Eliot, George - SILAS MARNER
Eliot, George - THE MILL ON THE FLOSS
Engels, Frederick - THE CONDITION OF THE WORKING-CLASS IN ENGLAND IN 1844
Equiano - AUTOBIOGRAPHY
Esopo - FABLES
Fenimore Cooper, James - THE LAST OF THE MOHICANS
Fielding, Henry - TOM JONES
France, Anatole - THAIS
France, Anatole - THE GODS ARE ATHIRST
France, Anatole - THE LIFE OF JOAN OF ARC
France, Anatole - THE SEVEN WIVES OF BLUEBEARD
Frank Baum, L. - THE PATCHWORK GIRL OF OZ
Frank Baum, L. - THE WONDERFUL WIZARD OF OZ
Franklin, Benjamin - AUTOBIOGRAPHY
Frazer, James George - THE GOLDEN BOUGH
Freud, Sigmund - DREAM PSYCHOLOGY
Galsworthy, John - COMPLETE PLAYS
Galsworthy, John - STRIFE
Galsworthy, John - STUDIES AND ESSAYS
Galsworthy, John - THE FIRST AND THE LAST
Galsworthy, John - THE FORSYTE SAGA
Galsworthy, John - THE LITTLE MAN
Galsworthy, John - THE SILVER BOX
Galsworthy, John - THE SKIN GAME
Gaskell, Elizabeth - CRANFORD
Gaskell, Elizabeth - MARY BARTON
Gaskell, Elizabeth - NORTH AND SOUTH
Gaskell, Elizabeth - THE LIFE OF CHARLOTTE BRONTE
Gay, John - THE BEGGAR'S OPERA
Gentile, Maria - THE ITALIAN COOK BOOK
Gilbert and Sullivan - PLAYS
Goethe - FAUST
Gogol - DEAD SOULS
Goldsmith, Oliver - SHE STOOPS TO CONQUER
Goldsmith, Oliver - THE VICAR OF WAKEFIELD
Grahame, Kenneth - THE WIND IN THE WILLOWS
Grimm, Brothers - FAIRY TALES
Harding, A. R. - GINSENG AND OTHER MEDICINAL PLANTS
Hardy, Thomas - A CHANGED MAN AND OTHER TALES
Hardy, Thomas - FAR FROM THE MADDING CROWD
Hardy, Thomas - JUDE THE OBSCURE
Hardy, Thomas - TESS OF THE D'URBERVILLES
Hardy, Thomas - THE MAYOR OF CASTERBRIDGE
Hartley, Cecil B. - THE GENTLEMEN'S BOOK OF ETIQUETTE
Hawthorne, Nathaniel - LITTLE MASTERPIECES
Hawthorne, Nathaniel - THE SCARLET LETTER
Henry VIII - LOVE LETTERS TO ANNE BOLEYN
Henry, O. - CABBAGES AND KINGS
Henry, O. - SIXES AND SEVENS
Henry, O. - THE FOUR MILLION
Henry, O. - THE TRIMMED LAMP
Henry, O. - WHIRLIGIGS
Hindman Miller, Gustavus - TEN THOUSAND DREAMS INTERPRETED
Hobbes, Thomas - LEVIATHAN
Homer - THE ILIAD
Homer - THE ODYSSEY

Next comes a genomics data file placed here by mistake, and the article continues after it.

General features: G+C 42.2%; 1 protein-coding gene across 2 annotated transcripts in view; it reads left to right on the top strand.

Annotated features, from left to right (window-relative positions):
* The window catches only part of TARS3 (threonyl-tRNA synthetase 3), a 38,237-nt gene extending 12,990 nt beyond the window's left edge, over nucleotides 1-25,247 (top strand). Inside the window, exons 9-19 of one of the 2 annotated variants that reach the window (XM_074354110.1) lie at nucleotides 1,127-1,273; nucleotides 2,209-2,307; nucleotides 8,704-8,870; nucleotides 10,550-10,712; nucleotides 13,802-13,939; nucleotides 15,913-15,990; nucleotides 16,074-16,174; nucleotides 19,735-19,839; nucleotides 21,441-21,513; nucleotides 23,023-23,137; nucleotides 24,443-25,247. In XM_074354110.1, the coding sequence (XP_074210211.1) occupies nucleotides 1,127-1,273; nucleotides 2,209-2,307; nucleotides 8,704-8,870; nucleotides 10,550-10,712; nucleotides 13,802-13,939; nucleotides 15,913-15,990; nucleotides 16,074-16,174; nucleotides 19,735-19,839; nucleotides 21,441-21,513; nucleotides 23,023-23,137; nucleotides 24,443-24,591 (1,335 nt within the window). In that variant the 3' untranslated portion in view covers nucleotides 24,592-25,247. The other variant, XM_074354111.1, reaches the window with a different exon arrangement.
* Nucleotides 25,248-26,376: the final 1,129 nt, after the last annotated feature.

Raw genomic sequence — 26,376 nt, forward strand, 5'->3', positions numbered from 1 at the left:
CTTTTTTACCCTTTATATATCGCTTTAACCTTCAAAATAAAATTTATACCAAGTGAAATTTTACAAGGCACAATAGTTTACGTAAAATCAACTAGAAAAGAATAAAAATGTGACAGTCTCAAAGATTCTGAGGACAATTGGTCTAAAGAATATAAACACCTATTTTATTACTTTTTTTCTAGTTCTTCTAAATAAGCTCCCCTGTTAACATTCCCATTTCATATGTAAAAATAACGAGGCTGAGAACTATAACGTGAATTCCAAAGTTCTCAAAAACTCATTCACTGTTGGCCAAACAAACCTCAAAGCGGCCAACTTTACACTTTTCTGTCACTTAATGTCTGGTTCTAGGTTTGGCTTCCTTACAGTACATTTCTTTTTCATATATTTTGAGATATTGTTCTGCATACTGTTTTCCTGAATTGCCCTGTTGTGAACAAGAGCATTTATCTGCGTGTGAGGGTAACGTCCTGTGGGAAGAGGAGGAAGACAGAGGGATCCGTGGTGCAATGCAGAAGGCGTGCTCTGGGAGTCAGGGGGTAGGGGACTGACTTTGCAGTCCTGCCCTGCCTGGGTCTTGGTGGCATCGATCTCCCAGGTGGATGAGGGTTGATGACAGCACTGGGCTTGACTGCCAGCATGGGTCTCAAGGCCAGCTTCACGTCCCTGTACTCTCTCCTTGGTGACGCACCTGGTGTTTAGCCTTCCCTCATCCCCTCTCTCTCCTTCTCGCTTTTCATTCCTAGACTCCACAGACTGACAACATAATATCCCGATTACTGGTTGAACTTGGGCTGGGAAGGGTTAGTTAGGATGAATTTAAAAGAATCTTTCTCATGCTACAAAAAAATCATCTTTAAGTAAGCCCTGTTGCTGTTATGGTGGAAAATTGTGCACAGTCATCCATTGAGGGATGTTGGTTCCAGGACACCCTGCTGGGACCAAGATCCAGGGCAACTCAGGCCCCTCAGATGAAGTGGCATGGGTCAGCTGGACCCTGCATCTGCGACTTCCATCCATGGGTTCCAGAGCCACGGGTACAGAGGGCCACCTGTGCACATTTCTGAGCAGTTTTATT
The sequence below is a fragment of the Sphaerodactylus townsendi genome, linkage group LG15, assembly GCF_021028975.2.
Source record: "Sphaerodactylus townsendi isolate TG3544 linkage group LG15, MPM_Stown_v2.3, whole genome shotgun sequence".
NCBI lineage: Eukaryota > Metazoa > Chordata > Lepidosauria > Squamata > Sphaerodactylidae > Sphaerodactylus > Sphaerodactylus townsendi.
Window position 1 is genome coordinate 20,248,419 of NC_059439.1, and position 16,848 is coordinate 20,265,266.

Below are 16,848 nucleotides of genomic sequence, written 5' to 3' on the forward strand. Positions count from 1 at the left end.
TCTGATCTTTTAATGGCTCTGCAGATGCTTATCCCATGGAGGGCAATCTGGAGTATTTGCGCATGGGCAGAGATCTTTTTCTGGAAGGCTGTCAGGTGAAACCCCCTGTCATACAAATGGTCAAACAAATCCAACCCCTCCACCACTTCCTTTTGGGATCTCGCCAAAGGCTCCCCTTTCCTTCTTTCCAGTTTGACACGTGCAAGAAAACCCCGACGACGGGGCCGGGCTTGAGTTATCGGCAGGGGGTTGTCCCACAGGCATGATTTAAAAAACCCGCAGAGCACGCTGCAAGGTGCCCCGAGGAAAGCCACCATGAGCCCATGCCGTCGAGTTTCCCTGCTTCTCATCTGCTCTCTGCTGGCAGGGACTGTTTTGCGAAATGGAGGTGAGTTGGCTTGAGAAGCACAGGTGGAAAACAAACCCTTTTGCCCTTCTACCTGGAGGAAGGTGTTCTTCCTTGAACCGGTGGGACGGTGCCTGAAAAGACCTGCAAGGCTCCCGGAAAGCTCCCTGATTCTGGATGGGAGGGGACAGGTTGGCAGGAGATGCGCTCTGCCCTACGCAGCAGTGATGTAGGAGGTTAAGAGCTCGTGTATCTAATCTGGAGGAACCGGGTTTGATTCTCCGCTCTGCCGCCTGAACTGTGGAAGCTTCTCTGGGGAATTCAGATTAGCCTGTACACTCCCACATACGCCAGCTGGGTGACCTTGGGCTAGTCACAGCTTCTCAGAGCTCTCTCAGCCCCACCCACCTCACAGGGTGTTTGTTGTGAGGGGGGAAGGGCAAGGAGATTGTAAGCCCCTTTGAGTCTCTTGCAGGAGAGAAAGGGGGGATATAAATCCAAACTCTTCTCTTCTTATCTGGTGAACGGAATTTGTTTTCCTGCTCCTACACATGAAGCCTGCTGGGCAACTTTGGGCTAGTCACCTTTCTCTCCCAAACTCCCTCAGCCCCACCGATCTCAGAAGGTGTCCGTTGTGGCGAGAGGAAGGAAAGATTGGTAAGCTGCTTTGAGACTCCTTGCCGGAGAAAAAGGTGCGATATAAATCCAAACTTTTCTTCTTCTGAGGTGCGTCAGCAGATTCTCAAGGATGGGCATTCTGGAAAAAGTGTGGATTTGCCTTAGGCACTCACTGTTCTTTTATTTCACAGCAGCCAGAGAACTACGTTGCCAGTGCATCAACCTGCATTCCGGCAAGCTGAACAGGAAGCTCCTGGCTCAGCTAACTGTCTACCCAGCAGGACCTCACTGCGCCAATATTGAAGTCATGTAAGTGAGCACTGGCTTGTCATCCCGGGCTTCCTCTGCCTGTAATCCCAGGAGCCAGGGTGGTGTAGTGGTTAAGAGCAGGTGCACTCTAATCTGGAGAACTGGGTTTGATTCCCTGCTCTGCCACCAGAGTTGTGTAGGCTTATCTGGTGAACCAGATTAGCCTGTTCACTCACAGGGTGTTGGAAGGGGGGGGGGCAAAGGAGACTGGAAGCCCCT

Hornaday, William T. - THE EXTERMINATION OF THE AMERICAN BISON
Hume, David - A TREATISE OF HUMAN NATURE
Hume, David - AN ENQUIRY CONCERNING HUMAN UNDERSTANDING
Hume, David - DIALOGUES CONCERNING NATURAL RELIGION
Ibsen, Henrik - A DOLL'S HOUSE
Ibsen, Henrik - AN ENEMY OF THE PEOPLE
Ibsen, Henrik - GHOSTS
Ibsen, Henrik - HEDDA GABLER
Ibsen, Henrik - JOHN GABRIEL BORKMAN
Ibsen, Henrik - ROSMERHOLM
Ibsen, Henrik - THE LADY FROM THE SEA
Ibsen, Henrik - THE MASTER BUILDER
Ibsen, Henrik - WHEN WE DEAD AWAKEN
Irving, Washington - THE LEGEND OF SLEEPY HOLLOW
James, Henry - ITALIAN HOURS
James, Henry - THE ASPERN PAPERS
James, Henry - THE BOSTONIANS
James, Henry - THE PORTRAIT OF A LADY
James, Henry - THE TURN OF THE SCREW
James, Henry - WASHINGTON SQUARE
Jerome, Jerome K. - THREE MEN IN A BOAT
Jerome, Jerome K. - THREE MEN ON THE BUMMEL
Jevons, Stanley - POLITICAL ECONOMY
Johnson, Samuel - A GRAMMAR OF THE ENGLISH TONGUE
Jonson, Ben - THE ALCHEMIST
Jonson, Ben - VOLPONE
Joyce, James - A PORTRAIT OF THE ARTIST AS A YOUNG MAN
Joyce, James - CHAMBER MUSIC
Joyce, James - DUBLINERS
Joyce, James - ULYSSES
Keats, John - ENDYMION
Keats, John - POEMS PUBLISHED IN 1817
Keats, John - POEMS PUBLISHED IN 1820
King James - THE BIBLE
Kipling, Rudyard - CAPTAINS COURAGEOUS
Kipling, Rudyard - INDIAN TALES
Kipling, Rudyard - JUST SO STORIES
Kipling, Rudyard - KIM
Kipling, Rudyard - THE JUNGLE BOOK
Kipling, Rudyard - THE MAN WHO WOULD BE KING
Kipling, Rudyard - THE SECOND JUNGLE BOOK
Lawrence, D. H - THE RAINBOW
Lawrence, D. H - THE WHITE PEACOCK
Lawrence, D. H - TWILIGHT IN ITALY
Lawrence, D. H. - AARON'S ROD
Lawrence, D. H. - SONS AND LOVERS
Lawrence, D. H. - THE LOST GIRL
Lawrence, D. H. - WOMEN IN LOVE
Lear, Edward - BOOK OF NONSENSE
Lear, Edward - LAUGHABLE LYRICS
Lear, Edward - MORE NONSENSE
Lear, Edward - NONSENSE SONG
Leblanc, Maurice - ARSENE LUPIN VS SHERLOCK HOLMES
Leblanc, Maurice - THE ADVENTURES OF ARSENE LUPIN
Leblanc, Maurice - THE CONFESSIONS OF ARSENE LUPIN
Leblanc, Maurice - THE HOLLOW NEEDLE
Leblanc, Maurice - THE RETURN OF ARSENE LUPIN
Lehmann, Lilli - HOW TO SING
Leroux, Gaston - THE MAN WITH THE BLACK FEATHER
Leroux, Gaston - THE MYSTERY OF THE YELLOW ROOM
Leroux, Gaston - THE PHANTOM OF THE OPERA
London, Jack - MARTIN EDEN
London, Jack - THE CALL OF THE WILD
London, Jack - WHITE FANG
Machiavelli, Nicolo' - THE PRINCE
Malthus, Thomas - PRINCIPLE OF POPULATION
Mansfield, Katherine - THE GARDEN PARTY AND OTHER STORIES
Marlowe, Christopher - THE JEW OF MALTA
Marryat, Captain - THE CHILDREN OF THE NEW FOREST
Maupassant, Guy De - BEL AMI
Melville, Hermann - MOBY DICK
Melville, Hermann - TYPEE
Mill, John Stuart - PRINCIPLES OF POLITICAL ECONOMY